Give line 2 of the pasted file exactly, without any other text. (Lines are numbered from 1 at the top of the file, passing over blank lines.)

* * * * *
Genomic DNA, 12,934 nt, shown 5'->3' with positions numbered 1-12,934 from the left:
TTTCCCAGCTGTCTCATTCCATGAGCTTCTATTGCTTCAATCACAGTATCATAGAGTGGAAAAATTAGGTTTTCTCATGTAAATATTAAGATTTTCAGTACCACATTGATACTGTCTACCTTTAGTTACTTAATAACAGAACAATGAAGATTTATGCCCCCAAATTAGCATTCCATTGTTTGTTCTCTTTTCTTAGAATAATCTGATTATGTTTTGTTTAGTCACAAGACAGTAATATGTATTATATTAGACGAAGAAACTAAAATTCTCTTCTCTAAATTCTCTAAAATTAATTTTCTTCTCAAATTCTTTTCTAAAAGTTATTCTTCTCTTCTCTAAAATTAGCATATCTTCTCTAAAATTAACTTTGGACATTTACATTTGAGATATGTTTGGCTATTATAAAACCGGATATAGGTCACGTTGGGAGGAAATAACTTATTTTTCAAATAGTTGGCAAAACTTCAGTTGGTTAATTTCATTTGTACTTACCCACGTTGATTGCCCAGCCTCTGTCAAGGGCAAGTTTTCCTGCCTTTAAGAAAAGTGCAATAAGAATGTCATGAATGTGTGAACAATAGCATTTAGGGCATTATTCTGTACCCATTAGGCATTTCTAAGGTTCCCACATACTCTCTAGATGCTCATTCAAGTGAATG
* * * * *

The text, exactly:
TTTCCCAGCTGTCTCATTCCATGAGCTTCTATTGCTTCAATCACAGTATCATAGAGTGGAAAAATTAGGTTTTCTCATGTAAATATTAAGATTTTCAGTACCACATTGATACTGTCTACCTTTAGTTACTTAATAACAGAACAATGAAGATTTATGCCCCCAAATTAGCATTCCATTGTTTGTTCTCTTTTCTTAGAATAATCTGATTATGTTTTGTTTAGTCACAAGACAGTAATATGTATTATATTAGACGAAGAAACTAAAATTCTCTTCTCTAAATTCTCTAAAATTAATTTTCTTCTCAAATTCTTTTCTAAAAGTTATTCTTCTCTTCTCTAAAATTAGCATATCTTCTCTAAAATTAACTTTGGACATTTACATTTGAGATATGTTTGGCTATTATAAAACCGGATATAGGTCACGTTGGGAGGAAATAACTTATTTTTCAAATAGTTGGCAAAACTTCAGTTGGTTAATTTCATTTGTACTTACCCACGTTGATTGCCCAGCCTCTGTCAAGGGCAAGTTTTCCTGCCTTTAAGAAAAGTGCAATAAGAATGTCATGAATGTGTGAACAATAGCATTTAGGGCATTATTCTGTACCCATTAGGCATTTCTAAGGTTCCCACATACTCTCTAGATGCTCATTCAAGTGAATG